Saturday 11 April 2020

Life highlights of Leonard Berney, my father, born 100 years ago today

Leonard Berney 
11th April 1920 - 7th March 2016
(photo: Hy Money)

  • Adolphus Leonard Berney was born on 11th April 1920 at 169 Oxford Street, London. He was named after the filmstar Adolph Menjou who his mother found attractive. For some reason, Dad favoured his middle name over his first. ;-) This is the earliest photo I have of him, aged 3.

  • A very intelligent boy, he was destined for Cambridge University but WW2 came just at the wrong time.
1939: 2nd Lieut. L Berney, Rotal Engineers, Territorial Army
  • In 1939, he and his Anti-Aircraft regiment were mobilized for full-time military service in the defence of London. He took part in countering the Blitz and the V1 flying bomb attacks.
  • On 11th April 1944, on Dad's 24th birthday, he was promoted from Captain to Major, becoming one of the youngest Majors in the Britsh Army as 24 was the youngest permitted age for the rank of Major at the time.
  • In 1944 for a period of four to five months, Dad was appointed as Instructor to train hitherto static Anti-Aircraft regiments to become mobile in preparation for the invasion of France. Based in Kinmel Park Camp, north Wales, he put six regiments on a two-week training course. With each regiment comprising 600 men, he trained a total of 3,600 men!
  • In August 1944, he was in Normandy as Staff Officer, Anti-Aircraft Defense, of XIII Corps of the British 21st Army.
  • From 15th April 1945 for a period of 19 weeks, he played a significant role in the liberation of Bergen-Belsen Concentration Camp as documented in his 2015 book, Liberating Belsen Concentration Camp.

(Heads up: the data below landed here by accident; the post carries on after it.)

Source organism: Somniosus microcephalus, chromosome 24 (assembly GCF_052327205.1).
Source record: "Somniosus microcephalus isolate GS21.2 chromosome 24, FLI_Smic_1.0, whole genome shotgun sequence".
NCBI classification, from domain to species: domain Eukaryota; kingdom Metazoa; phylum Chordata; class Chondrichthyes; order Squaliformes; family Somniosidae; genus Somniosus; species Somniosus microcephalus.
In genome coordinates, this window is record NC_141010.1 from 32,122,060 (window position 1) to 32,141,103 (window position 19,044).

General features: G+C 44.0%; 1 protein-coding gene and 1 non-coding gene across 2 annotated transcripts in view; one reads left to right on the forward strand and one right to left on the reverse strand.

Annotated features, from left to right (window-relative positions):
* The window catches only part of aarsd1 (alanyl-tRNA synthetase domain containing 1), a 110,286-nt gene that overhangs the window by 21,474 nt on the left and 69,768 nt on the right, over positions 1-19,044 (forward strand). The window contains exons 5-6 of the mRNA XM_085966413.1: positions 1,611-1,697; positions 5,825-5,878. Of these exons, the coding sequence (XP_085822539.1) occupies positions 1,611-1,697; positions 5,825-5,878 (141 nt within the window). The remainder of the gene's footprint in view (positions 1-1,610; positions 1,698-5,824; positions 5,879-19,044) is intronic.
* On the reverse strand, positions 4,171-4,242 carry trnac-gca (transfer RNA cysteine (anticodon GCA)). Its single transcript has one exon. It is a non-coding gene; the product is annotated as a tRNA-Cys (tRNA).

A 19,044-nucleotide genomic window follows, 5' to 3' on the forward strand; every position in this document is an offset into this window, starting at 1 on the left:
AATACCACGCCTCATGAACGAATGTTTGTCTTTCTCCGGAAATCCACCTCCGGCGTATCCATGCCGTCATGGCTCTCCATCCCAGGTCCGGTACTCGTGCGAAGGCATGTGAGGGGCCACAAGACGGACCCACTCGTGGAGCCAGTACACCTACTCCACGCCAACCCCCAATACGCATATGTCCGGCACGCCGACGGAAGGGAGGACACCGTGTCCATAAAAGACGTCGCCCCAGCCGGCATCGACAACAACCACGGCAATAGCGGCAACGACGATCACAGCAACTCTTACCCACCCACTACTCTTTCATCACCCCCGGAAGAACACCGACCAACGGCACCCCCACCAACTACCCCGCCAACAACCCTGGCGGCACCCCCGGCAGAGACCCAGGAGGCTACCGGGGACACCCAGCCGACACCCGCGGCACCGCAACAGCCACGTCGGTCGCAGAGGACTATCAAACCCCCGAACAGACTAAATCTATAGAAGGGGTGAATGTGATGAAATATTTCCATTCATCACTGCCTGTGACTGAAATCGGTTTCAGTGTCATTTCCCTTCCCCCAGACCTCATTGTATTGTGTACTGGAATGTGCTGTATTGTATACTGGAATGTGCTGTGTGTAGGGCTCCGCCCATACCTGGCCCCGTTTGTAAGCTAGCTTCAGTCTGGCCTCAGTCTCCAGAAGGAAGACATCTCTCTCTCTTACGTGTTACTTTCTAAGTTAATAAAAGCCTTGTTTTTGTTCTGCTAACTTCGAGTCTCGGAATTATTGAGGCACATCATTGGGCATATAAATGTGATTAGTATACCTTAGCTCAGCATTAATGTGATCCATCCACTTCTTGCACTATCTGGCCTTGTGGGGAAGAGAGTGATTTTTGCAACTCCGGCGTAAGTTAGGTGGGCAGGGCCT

• In September 1945, he testified in the Belsen Trials at Lüneburg, Lower Saxony, Germany against the men and women of the SS who ran Belsen before its liberation.
  • Following his time at Belsen, he was appointed Military Governor of Schleswig-Holstein and was released from the army at the end of 1946 with the rank of Lieutenant-Colonel.
  • Lamenting, one day, in a bar about not knowing what he was going to do for a career, it turned out that the person he was talking to was Leslie Berker, founder of Berkertex Ltd who happened to be looking for managers at the time and so offered him a job.

  • Married fashion model, Pat Purser, (my mother) on 28th July 1951 at Plymouth Registry Office.

  • Dad became the father of three sons and three grandchildren. My parents divorced in 1963.

  • Dad went on to become General Manager of the firm which, in turn, became the UK's largest clothing manufacturer. The company was originally based in London but moved to Plymouth in around 1950.
Dad giving Reginald Maudling a tour of Berkertex in the late 1950s
  • An ardent traveller, Dad became a pilot of light aircraft and flew his own plane to many destinations around Europe and he even once flew to Canada. In fact, he flew himself to 35 countries and 183 airfields. In the 1970s, he flew me and a school friend to Deauville on the north coast of France for lunch! In total, he visited around 150 countries in his lifetime. A veritable explorer!

    Dad and co-pilot, Stephen Bruh, in Narssassuaq, Greenland having flown across the Atlantic in his Piper Twin Comanche G ASMH.
  • Dad didn't let his age get in the way of him having fun.

  • In his later years, Dad started talking and writing about his experience of liberating Belsen. He wanted future generations to know what happened there in the hope it might help prevent further atrocities. Holocaust deniers also irritated him very much.

  • Delivering his talk on Belsen at Congregation Ner Tamid in Henderson on 27th Jan 2014
  • He appears in the 2015 documentaries that marked the 70th anniversary of the end of the Holocaust: Night Will Fall and No Asylum - the untold chapter of Anne Frank's story.

  • On 15th April 2015, the 70th anniversary of the liberation of Belsen, Dad published his book, Liberating Belsen Concentration Camp - a personal account which gives a unique and detailed perspective of the liberation.

    (photo: Hy Money)
  • In April 2020 to mark the 75th anniversary of the liberation of Belsen, filmmaker Mark Gorton released tWWIItter: Leonard Berney's Story - the liberation of Bergen-Belsen which, in my opinion, is a breakthrough in Holocaust education. It imagines social media existed in 1945 and that Dad documented the liberation of the camp on Twitter.

  • See also: